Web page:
GUWAHATI: Assam’s Muslim voters, who account for 35% of the total electorate, also form the biggest chunk of voters who actually turn up at polling stations to vote. However, they do not do it by choice but for compulsions, the principal one being fear of being marked as ‘doubtful’ or ‘D voter’ and getting disenfranchised by the EC.
In the just-concluded elections, too, they voted in large numbers. The 34 constituencies where they are in a majority registered an average of 84% turnout. In the remaining 92 constituencies, where number of Muslim voters is negligible, the average polling percentage was 79%.
In the 2021 election, the state’s average polling percentage is just over 82% but seven constituencies with high concentration of Muslim voters have recorded a turnout of over 90% and three other constituencies over 89%. Among these 10 seats, four were won by Congress and six by AIUDF in 2016.
Minority student leader and former advisor of Assam Minority Students’ Union (AMSU) Azizur Rahman, who contested the election from Naoboicha constituency, said the turnout of Muslims on polling day is always higher than voters of other communities because they have always been influenced greatly by political parties and candidates.
“Unlike other people, the Muslims (Bengali-speaking migrants) are less educated, poor and take their decision collectively. For the non-Muslim voters, who are educated, they have their individual decision on who to vote for and that is political parties and candidates take so much on interest on the Muslim voters and in that process these people have a higher awareness level,” Rahman said.
“There is one more reason for them always coming out in large numbers. They live in fear… if they do not vote they will be marked as ‘D voter’ on the electoral rolls. This fear is common and even they are working outside the country, they make sure they are in their homes to cast their votes. A section of political leaders take advantage of this situation and keep the fear alive,” he added.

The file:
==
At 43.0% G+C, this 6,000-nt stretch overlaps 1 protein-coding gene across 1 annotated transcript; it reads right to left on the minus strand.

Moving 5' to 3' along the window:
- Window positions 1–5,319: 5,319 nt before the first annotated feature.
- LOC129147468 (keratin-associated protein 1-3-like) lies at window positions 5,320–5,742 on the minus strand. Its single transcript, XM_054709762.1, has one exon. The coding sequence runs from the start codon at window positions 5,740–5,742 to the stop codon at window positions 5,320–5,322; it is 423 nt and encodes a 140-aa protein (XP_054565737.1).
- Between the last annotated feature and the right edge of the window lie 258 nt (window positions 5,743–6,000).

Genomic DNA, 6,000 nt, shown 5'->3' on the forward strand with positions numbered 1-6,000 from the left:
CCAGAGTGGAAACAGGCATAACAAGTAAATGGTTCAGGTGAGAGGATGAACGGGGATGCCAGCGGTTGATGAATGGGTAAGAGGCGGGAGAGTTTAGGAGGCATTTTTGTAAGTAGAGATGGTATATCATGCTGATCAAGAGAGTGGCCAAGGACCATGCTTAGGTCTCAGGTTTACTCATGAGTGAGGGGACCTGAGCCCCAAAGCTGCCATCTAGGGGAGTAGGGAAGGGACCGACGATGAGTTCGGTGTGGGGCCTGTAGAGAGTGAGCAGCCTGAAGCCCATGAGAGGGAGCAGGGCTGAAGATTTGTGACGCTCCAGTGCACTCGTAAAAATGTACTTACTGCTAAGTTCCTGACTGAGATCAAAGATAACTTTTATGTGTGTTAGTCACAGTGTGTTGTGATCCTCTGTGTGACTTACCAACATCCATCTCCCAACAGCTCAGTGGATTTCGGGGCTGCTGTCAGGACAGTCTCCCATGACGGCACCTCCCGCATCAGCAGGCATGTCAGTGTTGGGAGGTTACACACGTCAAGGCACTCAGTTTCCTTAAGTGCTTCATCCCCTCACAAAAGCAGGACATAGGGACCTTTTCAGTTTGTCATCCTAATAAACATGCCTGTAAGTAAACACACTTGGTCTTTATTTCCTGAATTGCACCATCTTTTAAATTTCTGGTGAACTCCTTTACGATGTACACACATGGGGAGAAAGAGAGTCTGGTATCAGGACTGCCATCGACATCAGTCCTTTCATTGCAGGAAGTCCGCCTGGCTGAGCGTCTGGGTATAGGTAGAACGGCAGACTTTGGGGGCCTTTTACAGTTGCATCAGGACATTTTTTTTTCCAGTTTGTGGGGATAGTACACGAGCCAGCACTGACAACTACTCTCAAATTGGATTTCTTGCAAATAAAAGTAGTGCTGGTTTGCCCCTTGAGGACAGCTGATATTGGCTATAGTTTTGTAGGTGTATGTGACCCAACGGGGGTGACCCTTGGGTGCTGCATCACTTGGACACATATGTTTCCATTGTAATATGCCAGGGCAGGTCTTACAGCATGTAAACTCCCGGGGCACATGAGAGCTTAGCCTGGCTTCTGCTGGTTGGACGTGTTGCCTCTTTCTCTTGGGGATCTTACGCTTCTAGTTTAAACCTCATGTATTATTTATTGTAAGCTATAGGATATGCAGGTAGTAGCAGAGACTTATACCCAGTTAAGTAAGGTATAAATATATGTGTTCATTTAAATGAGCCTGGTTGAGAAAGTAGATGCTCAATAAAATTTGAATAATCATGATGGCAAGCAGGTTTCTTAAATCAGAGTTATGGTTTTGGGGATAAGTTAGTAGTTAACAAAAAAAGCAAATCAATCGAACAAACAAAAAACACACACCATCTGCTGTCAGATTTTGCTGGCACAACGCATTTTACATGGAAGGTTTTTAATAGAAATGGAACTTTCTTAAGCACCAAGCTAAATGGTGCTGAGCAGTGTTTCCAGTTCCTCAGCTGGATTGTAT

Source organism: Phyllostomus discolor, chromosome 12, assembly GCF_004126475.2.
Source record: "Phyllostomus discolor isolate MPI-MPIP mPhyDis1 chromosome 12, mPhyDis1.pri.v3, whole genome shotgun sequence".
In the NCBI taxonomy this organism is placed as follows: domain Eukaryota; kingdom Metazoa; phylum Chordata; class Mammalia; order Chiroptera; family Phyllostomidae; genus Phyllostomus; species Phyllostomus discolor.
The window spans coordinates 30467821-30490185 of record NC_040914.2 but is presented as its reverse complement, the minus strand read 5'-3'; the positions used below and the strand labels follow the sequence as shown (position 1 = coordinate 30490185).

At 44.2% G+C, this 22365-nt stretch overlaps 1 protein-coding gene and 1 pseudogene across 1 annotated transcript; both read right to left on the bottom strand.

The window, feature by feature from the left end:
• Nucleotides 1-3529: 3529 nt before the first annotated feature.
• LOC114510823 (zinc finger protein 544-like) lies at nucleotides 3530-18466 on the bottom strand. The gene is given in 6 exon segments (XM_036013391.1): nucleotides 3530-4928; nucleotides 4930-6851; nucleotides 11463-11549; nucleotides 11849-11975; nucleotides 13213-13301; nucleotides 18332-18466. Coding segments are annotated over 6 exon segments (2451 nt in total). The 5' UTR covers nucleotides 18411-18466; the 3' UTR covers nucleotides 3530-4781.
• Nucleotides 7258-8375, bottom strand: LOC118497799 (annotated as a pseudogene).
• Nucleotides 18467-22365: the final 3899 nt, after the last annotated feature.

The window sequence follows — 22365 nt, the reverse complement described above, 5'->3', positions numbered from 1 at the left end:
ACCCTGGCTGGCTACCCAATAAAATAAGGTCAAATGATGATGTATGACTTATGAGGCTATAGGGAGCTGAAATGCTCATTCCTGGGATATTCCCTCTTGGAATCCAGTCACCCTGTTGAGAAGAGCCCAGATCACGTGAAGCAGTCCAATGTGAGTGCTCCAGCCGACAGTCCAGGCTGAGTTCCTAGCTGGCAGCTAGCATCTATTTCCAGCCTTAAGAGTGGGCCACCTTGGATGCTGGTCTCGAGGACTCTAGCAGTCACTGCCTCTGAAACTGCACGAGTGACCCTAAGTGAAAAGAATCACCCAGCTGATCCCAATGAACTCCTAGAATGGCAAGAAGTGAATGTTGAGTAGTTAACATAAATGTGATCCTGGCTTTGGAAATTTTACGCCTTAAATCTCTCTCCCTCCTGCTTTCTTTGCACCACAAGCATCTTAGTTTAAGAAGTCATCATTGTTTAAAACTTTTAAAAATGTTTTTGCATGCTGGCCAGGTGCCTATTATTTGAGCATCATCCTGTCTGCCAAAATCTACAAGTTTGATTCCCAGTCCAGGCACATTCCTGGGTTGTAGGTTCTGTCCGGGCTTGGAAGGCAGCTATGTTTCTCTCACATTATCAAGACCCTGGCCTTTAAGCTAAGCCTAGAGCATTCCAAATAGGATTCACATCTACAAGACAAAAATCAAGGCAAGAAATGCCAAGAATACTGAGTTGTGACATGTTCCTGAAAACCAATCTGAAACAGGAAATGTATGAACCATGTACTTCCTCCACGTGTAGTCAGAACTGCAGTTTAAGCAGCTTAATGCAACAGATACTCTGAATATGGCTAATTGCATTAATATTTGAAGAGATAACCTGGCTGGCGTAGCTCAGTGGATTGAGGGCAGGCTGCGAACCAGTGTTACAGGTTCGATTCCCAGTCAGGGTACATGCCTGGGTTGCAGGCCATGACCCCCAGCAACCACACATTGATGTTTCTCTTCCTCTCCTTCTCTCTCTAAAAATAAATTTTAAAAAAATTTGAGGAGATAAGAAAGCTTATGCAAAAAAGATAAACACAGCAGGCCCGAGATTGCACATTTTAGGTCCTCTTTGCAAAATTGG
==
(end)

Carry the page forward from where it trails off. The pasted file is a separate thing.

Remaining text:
Hafizur Rahman (26) has never missed any election and has voted for the fifth time this year. A voter in Jania constituency, Hafizur, who works with an NGO, travelled over 150 km to his home to exercise his franchise as he fears that if he doesn’t vote, there will be D-mark before his name on the electoral list. “This is a common apprehension in my village. If we don’t vote, the authorities might mark D (doubtful voter) before my name on the electoral list. Both my parents are government employee but there is D-mark before my grandmother’s name in the voting list. This is the reason minority people never miss to vote,” he added.
Jabedur Rahman, another youth from Barpeta, travelled from Bangalore to Assam three days ago just to vote. “It is only fear. A fear that if we don’t vote our name might be deleted from the electoral list. That’s why I travelled from Karnataka,” Jabedur, who works as a daily wager, said.
In the last assembly election, the number of Muslim voters was marginally higher (85%) than 2021 who cast their votes. “In 2016 there was the Modi wave, which led to a high degree of polarization and that is why more Muslim voters were out to vote. This time, there was no Modi wave and that is why there is a decrease in their turnout,” Rahman added.